I love cold, frosty mornings but dislike the shorter days and grey skies of winter. I think it must be a light thing. However, this year I am taking up the challenge offered by @silverpebble2 over on Instagram. I first started following the jeweller Emma Mitchell, (aka silverpebble2) because I was drawn to the beautiful images she posts. There is a lightness of touch and attention to detail in her approach that is very calming. Last week she invited those who enjoy and those who endure winter, to share their seasonal creativity with ideas that in her words might, "cheer a grey day". Already the first week of November has passed by, but I am going to try and post images as often as I can between now and March using the #making_winter hashtag on Instagram. For those of you who would like to find out more about joining and following this theme, then here is the link.

The Prairie Poncho is the first piece in my collection and is a key accessory in this season's 70's revival. This simple design is enhanced with geometric patterning in a classic 70's teal,orange and brown palette, highlighted with navy and a neutral. The borders and neckline are defined with a simple crocheted edging. If you are new to stranded colour work or crochet, I will be adding tutorials via the blog, later in the month. I thought it would make a comforting project to work on over the next few months and so I will be hosting my first KAL over on Ravelry at the end of the month.

Earlier on in the year I worked on a design for the British Sheep Breeds issue of Let's Knit and discovered Wendy Ramsdale. This wonderful yarn is 'born, bred and made in Yorkshire'.It is a 100% wool blend of Masham fleece from the Yorkshire dales, dyed, spun and then balled all in Yorkshire. I love it that each colour is named after a town or village in Yorkshire! It is quite a heavy DK, roving style yarn, that doesn't split and handles really well. It creates soft, but well defined stitches and is great for colour work. So, when I was thinking about a suitable yarn for the project, this was a natural choice.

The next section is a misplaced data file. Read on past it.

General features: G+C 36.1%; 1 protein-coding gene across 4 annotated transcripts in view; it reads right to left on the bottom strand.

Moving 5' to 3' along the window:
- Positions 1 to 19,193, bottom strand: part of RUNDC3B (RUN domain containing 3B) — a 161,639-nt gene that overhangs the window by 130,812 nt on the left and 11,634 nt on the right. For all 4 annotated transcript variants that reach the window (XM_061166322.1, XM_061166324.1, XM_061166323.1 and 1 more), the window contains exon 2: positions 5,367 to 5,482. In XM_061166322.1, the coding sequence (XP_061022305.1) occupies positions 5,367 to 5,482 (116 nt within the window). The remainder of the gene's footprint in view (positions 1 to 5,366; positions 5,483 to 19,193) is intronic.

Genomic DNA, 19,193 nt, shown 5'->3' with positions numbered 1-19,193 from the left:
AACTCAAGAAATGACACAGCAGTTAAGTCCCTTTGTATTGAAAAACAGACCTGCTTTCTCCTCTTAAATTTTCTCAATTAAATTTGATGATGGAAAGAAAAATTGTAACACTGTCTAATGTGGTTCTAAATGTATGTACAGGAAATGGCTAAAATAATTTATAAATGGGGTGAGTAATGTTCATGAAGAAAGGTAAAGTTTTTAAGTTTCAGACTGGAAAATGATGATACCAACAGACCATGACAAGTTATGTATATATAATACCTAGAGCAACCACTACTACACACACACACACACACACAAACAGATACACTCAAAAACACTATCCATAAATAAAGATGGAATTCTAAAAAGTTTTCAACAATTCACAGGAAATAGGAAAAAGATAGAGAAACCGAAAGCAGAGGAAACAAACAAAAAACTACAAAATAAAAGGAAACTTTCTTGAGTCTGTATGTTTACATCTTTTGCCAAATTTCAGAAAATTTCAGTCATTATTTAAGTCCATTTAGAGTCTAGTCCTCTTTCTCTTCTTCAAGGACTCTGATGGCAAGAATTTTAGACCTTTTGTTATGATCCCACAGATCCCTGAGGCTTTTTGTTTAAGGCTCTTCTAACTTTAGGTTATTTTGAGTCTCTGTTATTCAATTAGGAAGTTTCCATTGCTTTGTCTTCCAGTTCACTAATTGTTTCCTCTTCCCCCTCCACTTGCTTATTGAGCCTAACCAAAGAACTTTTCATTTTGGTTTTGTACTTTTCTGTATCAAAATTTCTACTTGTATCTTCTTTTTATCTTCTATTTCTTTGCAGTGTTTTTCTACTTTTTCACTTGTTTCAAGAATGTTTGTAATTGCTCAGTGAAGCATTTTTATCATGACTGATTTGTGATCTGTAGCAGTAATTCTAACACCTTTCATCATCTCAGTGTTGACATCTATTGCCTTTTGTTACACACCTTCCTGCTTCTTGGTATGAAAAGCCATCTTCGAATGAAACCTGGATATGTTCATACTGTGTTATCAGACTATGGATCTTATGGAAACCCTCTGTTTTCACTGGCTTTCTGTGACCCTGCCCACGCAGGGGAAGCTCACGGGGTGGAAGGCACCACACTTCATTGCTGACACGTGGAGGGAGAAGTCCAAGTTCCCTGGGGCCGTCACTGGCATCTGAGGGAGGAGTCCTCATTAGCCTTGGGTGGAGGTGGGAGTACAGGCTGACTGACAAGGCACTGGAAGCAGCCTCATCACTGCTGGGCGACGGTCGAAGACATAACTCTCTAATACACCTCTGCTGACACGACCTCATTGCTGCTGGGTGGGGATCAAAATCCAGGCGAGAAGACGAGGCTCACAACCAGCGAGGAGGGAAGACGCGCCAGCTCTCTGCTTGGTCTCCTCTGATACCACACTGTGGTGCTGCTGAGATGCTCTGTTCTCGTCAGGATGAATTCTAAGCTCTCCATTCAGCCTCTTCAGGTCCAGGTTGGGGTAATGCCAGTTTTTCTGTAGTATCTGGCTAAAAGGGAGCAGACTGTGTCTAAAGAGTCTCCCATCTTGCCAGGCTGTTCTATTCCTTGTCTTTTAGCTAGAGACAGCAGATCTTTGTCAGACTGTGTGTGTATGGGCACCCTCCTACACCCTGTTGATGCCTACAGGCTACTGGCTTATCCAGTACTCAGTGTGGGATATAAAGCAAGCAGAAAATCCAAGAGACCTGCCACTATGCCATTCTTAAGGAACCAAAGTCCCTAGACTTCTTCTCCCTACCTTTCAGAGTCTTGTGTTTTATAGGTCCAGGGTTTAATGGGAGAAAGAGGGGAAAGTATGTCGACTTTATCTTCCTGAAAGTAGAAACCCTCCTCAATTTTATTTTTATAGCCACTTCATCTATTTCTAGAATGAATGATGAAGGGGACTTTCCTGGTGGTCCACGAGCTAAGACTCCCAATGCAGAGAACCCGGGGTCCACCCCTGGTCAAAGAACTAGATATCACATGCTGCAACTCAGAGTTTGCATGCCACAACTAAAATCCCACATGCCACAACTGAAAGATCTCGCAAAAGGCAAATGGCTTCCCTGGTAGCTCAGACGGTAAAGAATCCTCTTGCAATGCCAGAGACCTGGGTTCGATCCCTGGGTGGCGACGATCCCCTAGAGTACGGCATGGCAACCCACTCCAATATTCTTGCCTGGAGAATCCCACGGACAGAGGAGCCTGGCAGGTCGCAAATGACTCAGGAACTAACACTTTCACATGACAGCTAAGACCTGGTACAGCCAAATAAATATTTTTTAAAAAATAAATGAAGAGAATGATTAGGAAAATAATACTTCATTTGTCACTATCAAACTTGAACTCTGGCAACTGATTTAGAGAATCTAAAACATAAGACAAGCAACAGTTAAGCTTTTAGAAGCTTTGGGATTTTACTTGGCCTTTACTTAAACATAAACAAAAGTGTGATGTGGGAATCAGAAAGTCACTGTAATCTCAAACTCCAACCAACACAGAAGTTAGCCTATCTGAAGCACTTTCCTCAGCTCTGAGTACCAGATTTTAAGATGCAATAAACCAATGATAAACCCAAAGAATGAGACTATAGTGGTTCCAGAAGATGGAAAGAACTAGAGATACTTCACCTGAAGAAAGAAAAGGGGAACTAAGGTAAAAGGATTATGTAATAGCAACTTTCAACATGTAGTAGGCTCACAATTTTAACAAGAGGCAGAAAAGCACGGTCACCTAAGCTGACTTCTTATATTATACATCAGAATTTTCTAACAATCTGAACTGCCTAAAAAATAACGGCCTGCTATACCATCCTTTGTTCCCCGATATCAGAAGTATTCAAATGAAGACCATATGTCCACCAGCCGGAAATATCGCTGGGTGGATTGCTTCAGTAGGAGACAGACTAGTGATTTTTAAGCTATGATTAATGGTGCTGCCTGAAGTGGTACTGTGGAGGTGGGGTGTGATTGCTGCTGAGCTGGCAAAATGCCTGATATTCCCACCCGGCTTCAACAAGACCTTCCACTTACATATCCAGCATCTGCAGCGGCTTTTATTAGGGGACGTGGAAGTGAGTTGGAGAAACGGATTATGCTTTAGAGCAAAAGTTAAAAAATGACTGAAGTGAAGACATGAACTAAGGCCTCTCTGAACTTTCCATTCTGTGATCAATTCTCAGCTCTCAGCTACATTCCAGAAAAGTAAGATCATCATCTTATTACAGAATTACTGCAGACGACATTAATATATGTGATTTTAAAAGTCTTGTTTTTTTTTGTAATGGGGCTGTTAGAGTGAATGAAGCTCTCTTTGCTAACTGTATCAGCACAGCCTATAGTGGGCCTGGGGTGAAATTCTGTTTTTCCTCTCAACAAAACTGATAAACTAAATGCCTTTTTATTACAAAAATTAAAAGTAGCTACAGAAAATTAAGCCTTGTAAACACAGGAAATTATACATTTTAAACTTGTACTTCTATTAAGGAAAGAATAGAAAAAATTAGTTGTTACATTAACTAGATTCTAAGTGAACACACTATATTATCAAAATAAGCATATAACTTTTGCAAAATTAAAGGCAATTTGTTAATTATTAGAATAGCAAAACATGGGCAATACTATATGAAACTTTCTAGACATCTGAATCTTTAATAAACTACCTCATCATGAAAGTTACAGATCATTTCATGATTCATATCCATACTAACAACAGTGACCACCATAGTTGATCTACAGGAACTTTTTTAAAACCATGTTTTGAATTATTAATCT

This kit is now available to order in time for our KAL which will launch via the Ravelry group on Saturday 28th November. The idea is that you have a project to keep you going during all that the next few months bring! The KAL will close at the end of February, ready for prize-giving! The kit includes all the yarn you will need and a printed version of the pattern, with free p&p for the month of Wovember. I hope you can join in the fun with me!

I can hardly believe that we are into the second week of Wovember already! This campaign is very close to my heart as it is all about encouraging people to wear pure wool during the month of November. I was even more excited about the fact that this year the focus of the campaign is on the small producer. I am lucky enough to live a mere half an hour away from my nearest yarn producer. I have been working closely with Emma Price over at In The Woolshed in Kenilworth for a few months now and was delighted when Louise Scollay of the Wovember campaign said that she would like to run a feature that I have written on the significance of the small producer. I will let you know when the full story is published, but in the meantime here are a few images of her glorious yarn and a hint of a limited edition kit to come!